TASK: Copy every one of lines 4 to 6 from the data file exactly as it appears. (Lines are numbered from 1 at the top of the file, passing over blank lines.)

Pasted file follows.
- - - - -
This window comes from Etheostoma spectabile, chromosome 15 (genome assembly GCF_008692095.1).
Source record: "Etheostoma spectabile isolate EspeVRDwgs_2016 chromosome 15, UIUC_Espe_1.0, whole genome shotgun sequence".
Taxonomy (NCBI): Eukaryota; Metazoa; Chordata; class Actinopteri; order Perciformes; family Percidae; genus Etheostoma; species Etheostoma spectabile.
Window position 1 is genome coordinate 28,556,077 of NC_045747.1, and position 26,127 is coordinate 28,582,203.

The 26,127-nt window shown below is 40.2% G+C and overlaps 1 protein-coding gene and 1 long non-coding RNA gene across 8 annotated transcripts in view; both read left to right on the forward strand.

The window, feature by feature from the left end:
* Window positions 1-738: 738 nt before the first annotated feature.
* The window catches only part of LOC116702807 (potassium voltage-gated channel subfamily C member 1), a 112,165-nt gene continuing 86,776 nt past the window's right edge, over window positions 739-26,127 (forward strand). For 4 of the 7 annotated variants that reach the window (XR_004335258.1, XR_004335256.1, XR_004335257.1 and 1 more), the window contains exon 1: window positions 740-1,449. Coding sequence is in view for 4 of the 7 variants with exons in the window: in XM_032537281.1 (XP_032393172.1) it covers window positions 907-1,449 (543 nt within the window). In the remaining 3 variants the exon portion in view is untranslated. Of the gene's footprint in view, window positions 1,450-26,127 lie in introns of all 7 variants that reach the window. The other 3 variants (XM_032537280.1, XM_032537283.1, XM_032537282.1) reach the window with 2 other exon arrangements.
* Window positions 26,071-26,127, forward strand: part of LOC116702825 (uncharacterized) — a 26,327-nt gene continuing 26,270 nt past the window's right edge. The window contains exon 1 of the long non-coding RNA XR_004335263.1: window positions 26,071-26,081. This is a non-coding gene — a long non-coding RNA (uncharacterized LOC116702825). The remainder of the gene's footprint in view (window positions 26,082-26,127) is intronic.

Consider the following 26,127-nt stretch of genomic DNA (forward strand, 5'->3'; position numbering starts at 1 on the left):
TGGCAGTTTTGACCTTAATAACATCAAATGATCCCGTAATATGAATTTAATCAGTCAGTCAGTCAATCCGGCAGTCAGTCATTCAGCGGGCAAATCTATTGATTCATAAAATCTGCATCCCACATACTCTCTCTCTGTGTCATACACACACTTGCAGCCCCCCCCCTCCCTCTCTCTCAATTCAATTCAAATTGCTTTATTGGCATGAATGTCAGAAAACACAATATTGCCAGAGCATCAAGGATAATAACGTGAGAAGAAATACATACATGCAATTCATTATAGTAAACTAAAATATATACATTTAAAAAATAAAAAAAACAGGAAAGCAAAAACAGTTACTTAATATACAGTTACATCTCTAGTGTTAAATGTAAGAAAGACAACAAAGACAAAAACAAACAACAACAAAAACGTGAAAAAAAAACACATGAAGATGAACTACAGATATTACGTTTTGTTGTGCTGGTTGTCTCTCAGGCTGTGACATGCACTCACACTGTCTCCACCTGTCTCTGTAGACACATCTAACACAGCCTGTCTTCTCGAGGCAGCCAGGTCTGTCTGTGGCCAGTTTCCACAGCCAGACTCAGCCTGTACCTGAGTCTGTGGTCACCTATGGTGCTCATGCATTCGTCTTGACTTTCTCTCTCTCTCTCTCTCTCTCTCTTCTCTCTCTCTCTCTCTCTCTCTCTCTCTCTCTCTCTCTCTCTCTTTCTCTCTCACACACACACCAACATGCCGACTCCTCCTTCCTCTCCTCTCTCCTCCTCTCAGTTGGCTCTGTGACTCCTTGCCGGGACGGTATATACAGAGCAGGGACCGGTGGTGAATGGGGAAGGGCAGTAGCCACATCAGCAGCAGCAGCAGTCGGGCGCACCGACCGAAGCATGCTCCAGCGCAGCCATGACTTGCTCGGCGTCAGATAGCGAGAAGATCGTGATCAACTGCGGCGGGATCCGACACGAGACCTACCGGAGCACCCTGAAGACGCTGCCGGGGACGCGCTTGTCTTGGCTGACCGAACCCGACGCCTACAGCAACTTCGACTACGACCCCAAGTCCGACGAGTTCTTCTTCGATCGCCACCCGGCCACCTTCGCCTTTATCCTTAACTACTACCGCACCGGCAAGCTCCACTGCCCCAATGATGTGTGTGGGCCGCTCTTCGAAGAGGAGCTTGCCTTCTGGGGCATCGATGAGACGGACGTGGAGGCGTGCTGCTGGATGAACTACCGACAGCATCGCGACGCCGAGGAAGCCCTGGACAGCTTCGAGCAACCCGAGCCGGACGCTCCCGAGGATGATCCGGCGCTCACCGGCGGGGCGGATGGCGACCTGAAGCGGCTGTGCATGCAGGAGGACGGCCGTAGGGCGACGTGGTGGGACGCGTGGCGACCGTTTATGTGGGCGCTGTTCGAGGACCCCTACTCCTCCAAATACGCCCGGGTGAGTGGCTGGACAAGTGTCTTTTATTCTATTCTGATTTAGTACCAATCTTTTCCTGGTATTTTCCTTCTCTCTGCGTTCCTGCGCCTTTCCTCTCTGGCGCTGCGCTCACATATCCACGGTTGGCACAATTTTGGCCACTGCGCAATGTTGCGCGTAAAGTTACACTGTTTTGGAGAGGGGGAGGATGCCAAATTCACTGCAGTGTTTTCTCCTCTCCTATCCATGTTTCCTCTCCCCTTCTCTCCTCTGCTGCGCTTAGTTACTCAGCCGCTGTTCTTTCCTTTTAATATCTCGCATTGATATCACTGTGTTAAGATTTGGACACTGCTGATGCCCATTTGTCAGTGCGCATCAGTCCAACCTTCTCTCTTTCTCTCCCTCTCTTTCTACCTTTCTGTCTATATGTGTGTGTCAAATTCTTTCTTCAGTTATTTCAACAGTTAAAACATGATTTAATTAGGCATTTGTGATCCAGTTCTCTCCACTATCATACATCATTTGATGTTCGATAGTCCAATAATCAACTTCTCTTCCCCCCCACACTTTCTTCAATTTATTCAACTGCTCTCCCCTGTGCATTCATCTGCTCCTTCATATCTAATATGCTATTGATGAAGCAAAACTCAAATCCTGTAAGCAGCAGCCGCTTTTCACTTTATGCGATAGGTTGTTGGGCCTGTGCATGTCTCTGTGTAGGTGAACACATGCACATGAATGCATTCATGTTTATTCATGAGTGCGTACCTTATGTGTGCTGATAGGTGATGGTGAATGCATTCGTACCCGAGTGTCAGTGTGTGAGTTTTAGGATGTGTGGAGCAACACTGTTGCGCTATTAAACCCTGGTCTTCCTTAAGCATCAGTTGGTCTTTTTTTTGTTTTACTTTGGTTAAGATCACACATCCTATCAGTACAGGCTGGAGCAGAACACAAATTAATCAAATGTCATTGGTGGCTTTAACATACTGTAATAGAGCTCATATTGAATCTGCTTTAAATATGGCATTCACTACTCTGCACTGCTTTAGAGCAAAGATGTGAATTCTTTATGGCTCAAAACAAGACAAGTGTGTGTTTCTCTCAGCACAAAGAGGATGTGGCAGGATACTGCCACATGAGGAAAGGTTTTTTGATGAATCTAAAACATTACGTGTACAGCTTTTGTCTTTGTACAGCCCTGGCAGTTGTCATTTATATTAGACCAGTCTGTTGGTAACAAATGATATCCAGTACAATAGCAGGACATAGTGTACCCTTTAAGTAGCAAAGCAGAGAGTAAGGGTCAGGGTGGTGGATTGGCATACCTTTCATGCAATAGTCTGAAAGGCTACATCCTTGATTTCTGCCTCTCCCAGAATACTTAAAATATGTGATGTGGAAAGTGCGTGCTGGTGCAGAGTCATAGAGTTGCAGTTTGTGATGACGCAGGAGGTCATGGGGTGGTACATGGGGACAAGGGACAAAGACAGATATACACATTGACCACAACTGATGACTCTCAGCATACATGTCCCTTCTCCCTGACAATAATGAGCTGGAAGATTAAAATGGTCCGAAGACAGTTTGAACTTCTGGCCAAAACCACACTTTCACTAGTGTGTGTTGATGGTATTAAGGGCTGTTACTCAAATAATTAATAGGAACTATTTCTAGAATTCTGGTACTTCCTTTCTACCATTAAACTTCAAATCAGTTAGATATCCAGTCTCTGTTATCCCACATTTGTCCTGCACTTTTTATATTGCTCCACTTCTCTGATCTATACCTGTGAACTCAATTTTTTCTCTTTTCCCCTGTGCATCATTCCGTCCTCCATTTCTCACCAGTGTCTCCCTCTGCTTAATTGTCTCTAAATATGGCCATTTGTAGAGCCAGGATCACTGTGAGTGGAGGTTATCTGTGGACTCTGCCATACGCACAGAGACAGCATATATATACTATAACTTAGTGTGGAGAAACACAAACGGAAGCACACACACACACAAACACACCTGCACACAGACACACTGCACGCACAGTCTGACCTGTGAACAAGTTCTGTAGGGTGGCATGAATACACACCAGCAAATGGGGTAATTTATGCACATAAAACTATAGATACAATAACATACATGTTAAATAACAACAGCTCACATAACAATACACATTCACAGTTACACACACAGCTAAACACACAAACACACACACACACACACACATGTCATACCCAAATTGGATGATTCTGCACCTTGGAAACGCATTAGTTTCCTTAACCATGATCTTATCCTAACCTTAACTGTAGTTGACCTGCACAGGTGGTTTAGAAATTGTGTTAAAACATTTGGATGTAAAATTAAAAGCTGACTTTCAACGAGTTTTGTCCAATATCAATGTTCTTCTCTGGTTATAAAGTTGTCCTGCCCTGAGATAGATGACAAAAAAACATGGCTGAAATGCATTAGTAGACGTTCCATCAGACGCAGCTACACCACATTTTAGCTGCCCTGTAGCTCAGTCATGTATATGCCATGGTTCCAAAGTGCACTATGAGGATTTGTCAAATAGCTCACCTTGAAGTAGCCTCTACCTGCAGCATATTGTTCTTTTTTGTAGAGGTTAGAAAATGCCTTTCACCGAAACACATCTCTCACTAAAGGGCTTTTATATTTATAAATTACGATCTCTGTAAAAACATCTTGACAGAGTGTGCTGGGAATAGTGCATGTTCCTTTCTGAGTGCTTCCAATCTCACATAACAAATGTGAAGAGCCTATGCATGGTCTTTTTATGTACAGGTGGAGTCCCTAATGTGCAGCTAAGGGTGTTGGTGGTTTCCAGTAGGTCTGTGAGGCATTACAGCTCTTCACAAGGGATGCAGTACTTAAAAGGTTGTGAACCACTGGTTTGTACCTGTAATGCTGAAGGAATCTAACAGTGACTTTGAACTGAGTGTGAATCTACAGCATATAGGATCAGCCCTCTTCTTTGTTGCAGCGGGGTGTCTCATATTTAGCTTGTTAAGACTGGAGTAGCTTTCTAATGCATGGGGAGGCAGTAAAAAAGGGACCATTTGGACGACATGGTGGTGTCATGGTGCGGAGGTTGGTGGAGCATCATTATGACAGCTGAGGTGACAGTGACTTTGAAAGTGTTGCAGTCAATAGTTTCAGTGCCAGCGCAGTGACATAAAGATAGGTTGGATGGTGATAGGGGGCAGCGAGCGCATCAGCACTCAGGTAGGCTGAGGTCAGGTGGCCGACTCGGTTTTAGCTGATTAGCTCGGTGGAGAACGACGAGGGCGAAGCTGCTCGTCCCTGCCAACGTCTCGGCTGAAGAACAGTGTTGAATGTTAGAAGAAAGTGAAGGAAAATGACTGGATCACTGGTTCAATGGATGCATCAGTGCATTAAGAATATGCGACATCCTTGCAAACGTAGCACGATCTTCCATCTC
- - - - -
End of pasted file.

Window position 1 is genome coordinate 28,556,077 of NC_045747.1, and position 26,127 is coordinate 28,582,203.

The 26,127-nt window shown below is 40.2% G+C and overlaps 1 protein-coding gene and 1 long non-coding RNA gene across 8 annotated transcripts in view; both read left to right on the forward strand.

The window, feature by feature from the left end: